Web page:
be sure to bring the food to a boil
  4. Chill. Store foods at safe temperatures, and refrigerate
    promptly when applicable.

#2: Be extremely careful in home canning.
Home canned and fermented foods require extra precautions to
avoid botulism. Generally, avoid canning low-acid foods (and if
you must, use a pressure canner)!For preppers, the highest risk
of Botulism is in water bath canning of low acid foods. It is
critical to know the proper canning products to use.

  • Know when to use a pressure canner and a water bath

  • A PRESSURE CANNER is ideal for low-acid foods. Low acid
    foods must be canned at significantly high temperatures.  
    Temperatures must be above boiling water! In cooking under
    pressure, you can increase the temperature of boiling water
    from 100°C (212°F) up to 116oC (240o F). Two excellent
    pressure canners are the All American Pressure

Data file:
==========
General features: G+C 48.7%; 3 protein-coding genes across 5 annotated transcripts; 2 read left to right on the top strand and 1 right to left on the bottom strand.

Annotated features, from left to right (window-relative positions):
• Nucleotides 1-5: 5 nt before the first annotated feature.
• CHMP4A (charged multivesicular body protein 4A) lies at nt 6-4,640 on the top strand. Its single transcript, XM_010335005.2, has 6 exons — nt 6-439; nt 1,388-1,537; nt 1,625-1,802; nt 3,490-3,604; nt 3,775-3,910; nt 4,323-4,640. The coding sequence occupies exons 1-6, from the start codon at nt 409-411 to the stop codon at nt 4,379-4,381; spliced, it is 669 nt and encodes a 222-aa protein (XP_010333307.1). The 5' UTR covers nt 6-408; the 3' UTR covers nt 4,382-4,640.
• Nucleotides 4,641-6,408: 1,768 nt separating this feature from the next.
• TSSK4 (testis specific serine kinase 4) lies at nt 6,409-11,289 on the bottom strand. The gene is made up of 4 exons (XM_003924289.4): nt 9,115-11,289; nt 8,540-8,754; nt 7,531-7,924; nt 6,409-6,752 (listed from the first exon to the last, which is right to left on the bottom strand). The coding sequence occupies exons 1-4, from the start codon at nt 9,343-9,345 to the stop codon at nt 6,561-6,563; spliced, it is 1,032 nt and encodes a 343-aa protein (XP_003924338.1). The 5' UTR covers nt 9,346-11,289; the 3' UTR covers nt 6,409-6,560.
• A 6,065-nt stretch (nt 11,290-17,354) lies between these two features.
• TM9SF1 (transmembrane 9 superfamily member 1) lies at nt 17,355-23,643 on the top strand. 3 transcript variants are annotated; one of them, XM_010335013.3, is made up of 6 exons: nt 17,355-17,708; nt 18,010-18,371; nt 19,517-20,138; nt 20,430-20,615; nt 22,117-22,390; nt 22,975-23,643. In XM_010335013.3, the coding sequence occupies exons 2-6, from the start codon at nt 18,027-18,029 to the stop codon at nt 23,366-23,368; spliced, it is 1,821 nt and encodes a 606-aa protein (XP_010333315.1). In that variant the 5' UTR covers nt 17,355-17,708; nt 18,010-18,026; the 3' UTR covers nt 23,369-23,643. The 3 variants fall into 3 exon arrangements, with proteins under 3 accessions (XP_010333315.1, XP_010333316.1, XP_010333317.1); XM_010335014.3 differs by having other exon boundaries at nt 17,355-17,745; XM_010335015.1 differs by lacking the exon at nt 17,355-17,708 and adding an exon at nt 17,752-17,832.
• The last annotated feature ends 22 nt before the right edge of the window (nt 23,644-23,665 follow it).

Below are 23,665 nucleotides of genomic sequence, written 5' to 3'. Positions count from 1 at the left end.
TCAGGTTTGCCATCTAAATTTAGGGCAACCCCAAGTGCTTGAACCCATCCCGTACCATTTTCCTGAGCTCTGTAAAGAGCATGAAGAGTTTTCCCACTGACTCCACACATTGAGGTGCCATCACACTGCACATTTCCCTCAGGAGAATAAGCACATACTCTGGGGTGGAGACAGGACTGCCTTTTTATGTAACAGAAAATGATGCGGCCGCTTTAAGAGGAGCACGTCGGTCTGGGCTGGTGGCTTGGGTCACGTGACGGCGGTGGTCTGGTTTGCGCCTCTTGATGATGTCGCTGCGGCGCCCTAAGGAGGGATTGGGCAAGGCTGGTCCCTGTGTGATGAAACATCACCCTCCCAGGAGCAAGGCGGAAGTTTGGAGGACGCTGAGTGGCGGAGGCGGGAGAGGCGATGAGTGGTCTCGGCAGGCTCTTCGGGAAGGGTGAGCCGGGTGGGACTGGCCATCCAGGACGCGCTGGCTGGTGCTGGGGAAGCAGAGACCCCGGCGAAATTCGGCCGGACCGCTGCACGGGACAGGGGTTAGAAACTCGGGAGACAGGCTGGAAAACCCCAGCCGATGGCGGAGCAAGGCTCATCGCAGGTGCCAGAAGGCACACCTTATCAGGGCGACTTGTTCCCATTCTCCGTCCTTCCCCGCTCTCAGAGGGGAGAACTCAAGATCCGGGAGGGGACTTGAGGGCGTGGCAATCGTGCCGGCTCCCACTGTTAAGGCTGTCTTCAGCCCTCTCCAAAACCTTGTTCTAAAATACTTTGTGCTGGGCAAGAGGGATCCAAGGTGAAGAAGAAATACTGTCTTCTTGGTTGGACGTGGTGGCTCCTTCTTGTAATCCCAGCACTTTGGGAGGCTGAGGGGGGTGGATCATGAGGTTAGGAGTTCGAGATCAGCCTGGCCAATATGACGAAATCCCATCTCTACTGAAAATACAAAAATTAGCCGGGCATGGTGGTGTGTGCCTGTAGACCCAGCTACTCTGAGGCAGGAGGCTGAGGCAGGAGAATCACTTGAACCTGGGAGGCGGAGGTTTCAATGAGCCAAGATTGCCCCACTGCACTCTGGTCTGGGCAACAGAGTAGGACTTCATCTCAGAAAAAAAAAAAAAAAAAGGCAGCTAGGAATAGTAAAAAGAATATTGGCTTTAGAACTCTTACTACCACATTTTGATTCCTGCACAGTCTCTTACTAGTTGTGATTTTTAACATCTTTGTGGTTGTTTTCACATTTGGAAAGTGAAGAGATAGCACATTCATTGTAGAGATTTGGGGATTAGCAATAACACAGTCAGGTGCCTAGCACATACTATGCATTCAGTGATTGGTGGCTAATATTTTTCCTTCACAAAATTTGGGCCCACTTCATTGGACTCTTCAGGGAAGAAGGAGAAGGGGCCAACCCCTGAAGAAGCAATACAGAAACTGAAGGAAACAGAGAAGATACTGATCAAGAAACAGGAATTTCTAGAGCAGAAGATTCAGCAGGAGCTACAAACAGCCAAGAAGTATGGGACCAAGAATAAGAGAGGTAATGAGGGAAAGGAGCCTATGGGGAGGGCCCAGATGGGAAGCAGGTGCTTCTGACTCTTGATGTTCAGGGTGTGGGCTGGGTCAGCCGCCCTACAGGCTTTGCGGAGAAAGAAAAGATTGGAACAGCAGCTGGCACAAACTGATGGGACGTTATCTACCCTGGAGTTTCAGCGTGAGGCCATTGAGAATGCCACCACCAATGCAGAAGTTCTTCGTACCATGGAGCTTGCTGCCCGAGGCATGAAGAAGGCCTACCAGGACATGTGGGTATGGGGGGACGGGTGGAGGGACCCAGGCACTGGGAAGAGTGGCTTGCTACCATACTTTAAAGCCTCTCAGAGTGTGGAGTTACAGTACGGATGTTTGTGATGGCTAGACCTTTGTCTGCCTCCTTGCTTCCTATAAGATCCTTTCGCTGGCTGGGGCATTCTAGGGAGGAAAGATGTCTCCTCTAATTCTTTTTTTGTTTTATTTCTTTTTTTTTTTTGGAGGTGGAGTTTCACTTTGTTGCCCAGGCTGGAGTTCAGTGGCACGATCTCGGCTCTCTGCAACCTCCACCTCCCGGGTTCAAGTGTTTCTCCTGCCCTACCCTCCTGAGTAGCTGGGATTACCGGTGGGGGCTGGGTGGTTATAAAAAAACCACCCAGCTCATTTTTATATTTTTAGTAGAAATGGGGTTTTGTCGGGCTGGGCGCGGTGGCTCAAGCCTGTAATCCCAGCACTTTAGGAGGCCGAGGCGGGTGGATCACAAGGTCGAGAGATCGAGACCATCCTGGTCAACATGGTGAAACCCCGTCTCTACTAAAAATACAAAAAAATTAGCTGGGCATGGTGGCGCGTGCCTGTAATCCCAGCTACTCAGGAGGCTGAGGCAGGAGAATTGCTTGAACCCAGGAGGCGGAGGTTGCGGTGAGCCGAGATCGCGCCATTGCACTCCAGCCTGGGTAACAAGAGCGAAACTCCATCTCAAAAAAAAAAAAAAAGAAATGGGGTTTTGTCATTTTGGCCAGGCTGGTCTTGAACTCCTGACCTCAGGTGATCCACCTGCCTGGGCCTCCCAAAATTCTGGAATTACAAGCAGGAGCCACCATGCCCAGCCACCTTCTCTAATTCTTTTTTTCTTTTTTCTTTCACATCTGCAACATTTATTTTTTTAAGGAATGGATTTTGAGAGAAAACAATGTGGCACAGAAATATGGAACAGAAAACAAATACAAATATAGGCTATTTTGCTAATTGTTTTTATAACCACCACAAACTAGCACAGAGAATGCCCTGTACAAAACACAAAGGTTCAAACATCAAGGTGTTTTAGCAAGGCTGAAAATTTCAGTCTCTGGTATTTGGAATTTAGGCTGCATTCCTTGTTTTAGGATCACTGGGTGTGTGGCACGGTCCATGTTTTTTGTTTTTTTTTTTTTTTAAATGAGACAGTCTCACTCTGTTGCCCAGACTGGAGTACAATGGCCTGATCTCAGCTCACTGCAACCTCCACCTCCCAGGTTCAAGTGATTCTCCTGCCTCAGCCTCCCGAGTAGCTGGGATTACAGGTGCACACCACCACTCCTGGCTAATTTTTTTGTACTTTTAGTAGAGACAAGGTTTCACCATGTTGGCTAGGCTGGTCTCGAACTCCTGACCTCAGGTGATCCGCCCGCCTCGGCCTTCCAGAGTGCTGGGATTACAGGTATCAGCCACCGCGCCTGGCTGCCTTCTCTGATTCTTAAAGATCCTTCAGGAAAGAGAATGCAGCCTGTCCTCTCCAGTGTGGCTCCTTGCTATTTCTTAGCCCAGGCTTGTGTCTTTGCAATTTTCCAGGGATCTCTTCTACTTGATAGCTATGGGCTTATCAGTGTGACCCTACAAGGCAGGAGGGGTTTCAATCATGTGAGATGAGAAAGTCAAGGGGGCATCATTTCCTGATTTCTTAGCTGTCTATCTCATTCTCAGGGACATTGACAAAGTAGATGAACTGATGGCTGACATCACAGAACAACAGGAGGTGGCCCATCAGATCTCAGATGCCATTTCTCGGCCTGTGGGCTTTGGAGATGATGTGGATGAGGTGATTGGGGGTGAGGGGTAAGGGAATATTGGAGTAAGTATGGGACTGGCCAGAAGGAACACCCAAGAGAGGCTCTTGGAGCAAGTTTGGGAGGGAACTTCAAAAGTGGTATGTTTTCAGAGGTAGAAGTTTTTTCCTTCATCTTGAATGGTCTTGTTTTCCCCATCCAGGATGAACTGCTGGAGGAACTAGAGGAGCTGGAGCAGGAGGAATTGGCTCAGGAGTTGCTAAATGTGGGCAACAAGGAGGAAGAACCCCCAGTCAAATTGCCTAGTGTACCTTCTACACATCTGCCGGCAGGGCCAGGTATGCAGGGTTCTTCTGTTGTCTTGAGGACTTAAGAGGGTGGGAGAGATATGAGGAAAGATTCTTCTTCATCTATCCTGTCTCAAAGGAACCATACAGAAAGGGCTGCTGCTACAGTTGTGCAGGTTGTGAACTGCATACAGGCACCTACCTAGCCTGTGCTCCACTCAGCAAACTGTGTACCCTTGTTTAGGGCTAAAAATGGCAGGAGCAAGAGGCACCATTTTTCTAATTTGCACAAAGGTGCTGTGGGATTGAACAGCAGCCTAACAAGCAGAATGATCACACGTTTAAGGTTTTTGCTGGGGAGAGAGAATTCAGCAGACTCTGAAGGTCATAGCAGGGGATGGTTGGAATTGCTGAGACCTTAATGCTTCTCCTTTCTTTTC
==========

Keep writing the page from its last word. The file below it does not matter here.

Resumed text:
Cooker/Canner, pictured immediate right; and the Presto
    Deluxe Pressure Canner, pictured lower right. Root
    vegetables, meats, poultry and seafood require a pressure

  • A WATER BATH CANNER is okay for high-acid foods.
    High-acid foods naturally are resistant to bacteria. Do NOT
    use a boiling water canner for low acid foods -ever!  Don't
    process low-acid vegetables using a boiling water bath
    method because Botulinum spores can survive such a
    method! In short, a water bath canner is good only for high
    acid foods, including fruits, fruit juices, jams, jellies and
    other fruit spreads, pickles, relishes, chutneys, sauces,
    vinegars and condiments.

  • Do NOT can low acid foods using the water bath method,
  1. asparagus
  2. beets
  3. corn
  4. green beans
  5. potatoes (instead, try dehydrating them)
  6. tomatoes (an extremely high risk, low acid food).
    Sometimes salsas and tomatoes with added acid can be
    canned in a water bath canner;however, it is not
    without a measure of acution.

    Hint: Pay attention to the acids in foods ~ pH strips can

  • Know when to use brines and vinegars, sugars, or alcohol
    to preserve foods in canning.

  • Know it is never safe to home-can butter.

#3: Be mindful in the consumption of canned goods
on the risks.
Whether you're about to enjoy home-canned good or a
commercially canned product, be mindful of the risks. Set your